Recently, I was in touch with a lovely blogger named Flo who mans an ambitious website called AllNigerianRecipes.com. Aptly named, her website exhaustively catalogues Nigerian cuisine, and I thought she would be a great person to ask about Nigerian childhood favorites. She kindly responded and told me about two dishes, one that was a favorite treat of hers growing up, and another that is standard kid fare in Nigeria.
The first is Coconut Candy, a sticky candy made of shredded coconut and sugar. This recipe calls simply for two ingredients, a coconut and powdered sugar. While I am critical of yeastophobia, I admit that I have my own reservations about coconuts, which are partly founded, since I once tried to open a coconut and, in spite of my best blugeoning, it survived intact. Flo, however, has recorded a lovely video in which she deftly opens a coconut and makes coconut candy:
She gives a few quick whacks and it obediently breaks into large shards, offering up its bright white meat. So I decided to give it another go. While I most certainly didn’t look as adept as Flo wielding my coconut, I actually had very little trouble getting it open this time. My son also found this process very exciting- the pounding and then getting to see what was inside of that tough shell. I also found that while the grating requires some elbow grease, it’s not too terribly difficult. The part that gave me the most trouble was removing the meat from the shell. I wonder if one of the reasons why our coconuts tend to be more difficult to manage is because they are undoubtedly less fresh. My coconut:
In any case, I cooked up some coconut candy, and it came out nice. You basically mix sugar, shredded coconut, and the water from the coconut, and stir until it becomes sticky and caramelizes lightly. As you can imagine, it is basically sweet, sticky shards of coconut. Think the filling of a Mounds bar. While I believe it is typically eaten as such, I can imagine that it would be delicious with ice cream, tucked into a cookie, or dipped in chocolate.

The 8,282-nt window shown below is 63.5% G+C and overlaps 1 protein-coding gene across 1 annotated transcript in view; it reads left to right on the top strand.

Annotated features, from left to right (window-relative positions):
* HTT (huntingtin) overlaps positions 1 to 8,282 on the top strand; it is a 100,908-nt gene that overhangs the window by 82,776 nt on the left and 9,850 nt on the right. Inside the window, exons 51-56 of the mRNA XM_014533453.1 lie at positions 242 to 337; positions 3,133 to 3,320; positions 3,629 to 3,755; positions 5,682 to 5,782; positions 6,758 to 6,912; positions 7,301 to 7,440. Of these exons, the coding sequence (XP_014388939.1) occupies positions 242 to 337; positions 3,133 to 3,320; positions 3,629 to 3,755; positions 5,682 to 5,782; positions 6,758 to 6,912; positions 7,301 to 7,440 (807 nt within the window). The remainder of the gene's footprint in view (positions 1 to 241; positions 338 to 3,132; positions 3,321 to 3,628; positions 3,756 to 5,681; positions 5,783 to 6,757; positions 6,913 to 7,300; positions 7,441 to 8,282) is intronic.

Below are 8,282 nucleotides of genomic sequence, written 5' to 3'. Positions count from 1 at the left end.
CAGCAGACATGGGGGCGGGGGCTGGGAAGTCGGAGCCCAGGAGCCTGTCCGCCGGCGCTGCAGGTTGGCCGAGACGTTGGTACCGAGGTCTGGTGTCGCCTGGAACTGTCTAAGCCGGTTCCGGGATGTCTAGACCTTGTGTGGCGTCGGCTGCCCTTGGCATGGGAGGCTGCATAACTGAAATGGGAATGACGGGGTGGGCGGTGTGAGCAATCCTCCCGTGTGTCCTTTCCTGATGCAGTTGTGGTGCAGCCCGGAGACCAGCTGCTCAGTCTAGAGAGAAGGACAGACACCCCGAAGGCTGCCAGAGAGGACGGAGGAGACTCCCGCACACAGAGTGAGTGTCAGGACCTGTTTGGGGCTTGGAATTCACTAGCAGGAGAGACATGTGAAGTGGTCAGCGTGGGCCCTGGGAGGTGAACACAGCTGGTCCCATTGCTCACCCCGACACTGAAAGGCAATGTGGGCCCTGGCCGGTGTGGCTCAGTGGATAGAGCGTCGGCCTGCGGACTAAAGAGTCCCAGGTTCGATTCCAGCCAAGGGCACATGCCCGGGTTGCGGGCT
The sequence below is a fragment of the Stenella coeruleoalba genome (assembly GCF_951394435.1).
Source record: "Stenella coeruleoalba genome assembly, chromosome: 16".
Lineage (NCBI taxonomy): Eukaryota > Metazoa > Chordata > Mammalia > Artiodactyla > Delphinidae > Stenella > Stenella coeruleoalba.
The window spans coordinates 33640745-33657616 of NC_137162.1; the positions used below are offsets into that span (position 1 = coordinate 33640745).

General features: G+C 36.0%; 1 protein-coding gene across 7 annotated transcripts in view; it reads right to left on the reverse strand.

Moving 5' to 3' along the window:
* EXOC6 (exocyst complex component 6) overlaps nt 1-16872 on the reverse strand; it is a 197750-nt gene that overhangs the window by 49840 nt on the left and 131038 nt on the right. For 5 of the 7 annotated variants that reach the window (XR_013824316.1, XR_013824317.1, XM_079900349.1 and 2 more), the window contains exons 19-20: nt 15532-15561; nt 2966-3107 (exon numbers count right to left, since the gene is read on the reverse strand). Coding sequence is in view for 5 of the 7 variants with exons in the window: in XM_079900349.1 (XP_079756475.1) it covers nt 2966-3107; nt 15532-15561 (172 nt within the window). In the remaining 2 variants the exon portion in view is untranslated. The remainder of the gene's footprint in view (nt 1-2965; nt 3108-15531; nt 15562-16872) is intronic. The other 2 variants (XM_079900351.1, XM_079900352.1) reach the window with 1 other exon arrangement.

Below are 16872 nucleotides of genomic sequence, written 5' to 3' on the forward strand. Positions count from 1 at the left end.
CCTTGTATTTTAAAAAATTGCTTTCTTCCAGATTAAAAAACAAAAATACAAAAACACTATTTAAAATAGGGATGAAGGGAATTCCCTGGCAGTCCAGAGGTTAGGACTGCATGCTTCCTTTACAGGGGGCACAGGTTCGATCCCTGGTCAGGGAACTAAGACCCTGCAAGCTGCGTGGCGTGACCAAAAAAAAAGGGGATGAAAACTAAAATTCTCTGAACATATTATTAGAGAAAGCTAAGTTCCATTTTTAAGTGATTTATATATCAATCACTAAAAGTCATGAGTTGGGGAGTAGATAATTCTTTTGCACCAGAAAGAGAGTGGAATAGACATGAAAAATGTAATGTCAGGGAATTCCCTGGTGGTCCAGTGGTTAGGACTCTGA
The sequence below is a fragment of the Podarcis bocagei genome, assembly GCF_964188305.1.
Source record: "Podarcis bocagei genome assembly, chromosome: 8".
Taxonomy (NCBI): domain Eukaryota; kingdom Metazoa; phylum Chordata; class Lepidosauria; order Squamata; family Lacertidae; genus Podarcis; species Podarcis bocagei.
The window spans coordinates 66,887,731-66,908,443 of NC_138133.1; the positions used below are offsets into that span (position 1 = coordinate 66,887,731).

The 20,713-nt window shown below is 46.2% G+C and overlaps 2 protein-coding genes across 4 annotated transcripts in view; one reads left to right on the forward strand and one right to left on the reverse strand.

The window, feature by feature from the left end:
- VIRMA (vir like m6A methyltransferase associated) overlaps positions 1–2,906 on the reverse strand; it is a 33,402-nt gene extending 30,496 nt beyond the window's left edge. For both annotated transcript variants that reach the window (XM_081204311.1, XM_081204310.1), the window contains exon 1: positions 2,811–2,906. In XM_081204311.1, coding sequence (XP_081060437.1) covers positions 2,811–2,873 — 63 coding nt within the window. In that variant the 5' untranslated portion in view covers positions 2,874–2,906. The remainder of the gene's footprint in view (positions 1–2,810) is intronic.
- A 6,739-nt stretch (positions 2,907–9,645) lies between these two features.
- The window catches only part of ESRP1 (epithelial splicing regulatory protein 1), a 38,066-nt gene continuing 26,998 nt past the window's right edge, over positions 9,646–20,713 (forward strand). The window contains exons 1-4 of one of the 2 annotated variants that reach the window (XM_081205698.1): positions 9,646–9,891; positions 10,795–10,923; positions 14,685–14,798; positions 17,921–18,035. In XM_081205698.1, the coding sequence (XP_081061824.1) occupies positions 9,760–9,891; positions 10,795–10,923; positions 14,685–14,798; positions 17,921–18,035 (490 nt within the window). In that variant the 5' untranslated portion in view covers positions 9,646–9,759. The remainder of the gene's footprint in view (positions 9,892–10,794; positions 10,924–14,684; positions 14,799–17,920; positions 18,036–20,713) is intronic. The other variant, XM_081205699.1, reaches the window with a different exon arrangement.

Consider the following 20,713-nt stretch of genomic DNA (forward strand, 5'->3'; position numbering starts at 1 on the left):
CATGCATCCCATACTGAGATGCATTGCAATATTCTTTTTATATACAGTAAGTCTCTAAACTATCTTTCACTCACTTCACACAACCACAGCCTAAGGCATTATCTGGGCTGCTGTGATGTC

After a little research, I have found that some recipes for this Nigerian treat are more heavily caramelized. One in particular has you caramelize sugar in a frying pan and then add the coconut. At the end, you make a ball of the brown coconut/caramel candy and serve. They look really good!
The second is a product called Indomie, which I believe is very similar to ramen noodles.
Flo followed up her message to me with a link to a poll she did on the subject of Indomie, asking her Facebook friends to offer their favorite way of preparing the noodles. They came up with all sorts of additions: onions, peppers, shrimp, eggs, curry spice, and a Nigerian spiced shish kabob called suya.
It made me think of all the possibilities of ramen noodles, which have got to be the cheapest thing in the entire grocery store. For the price of one pack of gum, you can get yourself 5 packs of ramen noodles. And while I always thought of them as pretty much rock bottom in terms of nutrition, I guess I never really thought of adding fresh meats or vegetables. So with this one, the sky is pretty much the limit.
There is one dish in particular that came to mind when I started thinking about packaged noodles, and that is Coconut Curry. I have long been a fan of Thai coconut curry dishes and I thought that these would work well to make it. I was very pleased with the result, and I think this would be delicious with almost any meat or vegetable. I believe most coconut curry recipes call for fish sauce, but that’s just one too many Asian sauces to stuff into my pantry, so I left it out. Here’s my take on Indomie, coconut curry style:
Instant Noodle Coconut Curry
- 1 package ramen noodles, chicken flavor
- 1 tbsp vegetable oil
- 1-2 tbsp Thai chili paste
- 1 tbsp brown sugar
- 1 lime
- 1 can coconut milk
- 1/2 onion, sliced thinly
- 1-2 cups of add-ins (sweet potatoes, veggie blend, tofu, shrimp or chicken)
Spoon the cream from the top of the coconut milk into a sauceoan over medium heat. Put in chili paste and oil and stir with a wooden spoon until a paste forms. Continue stirring until the paste separates and browns slightly. Now put in the rest of the ingredients except for the noodles. Add water just to cover and sprinkle lightly with the ramen seasoning. Do not add too much or it will be too salty. If some items need longer cooking time, add accordingly. Simmer until vegetables or meat are cooked through. Add broken ramen noodles and simmer another 5 minutes. Adjust seasoning and allow to cool for at least 3-5 minutes.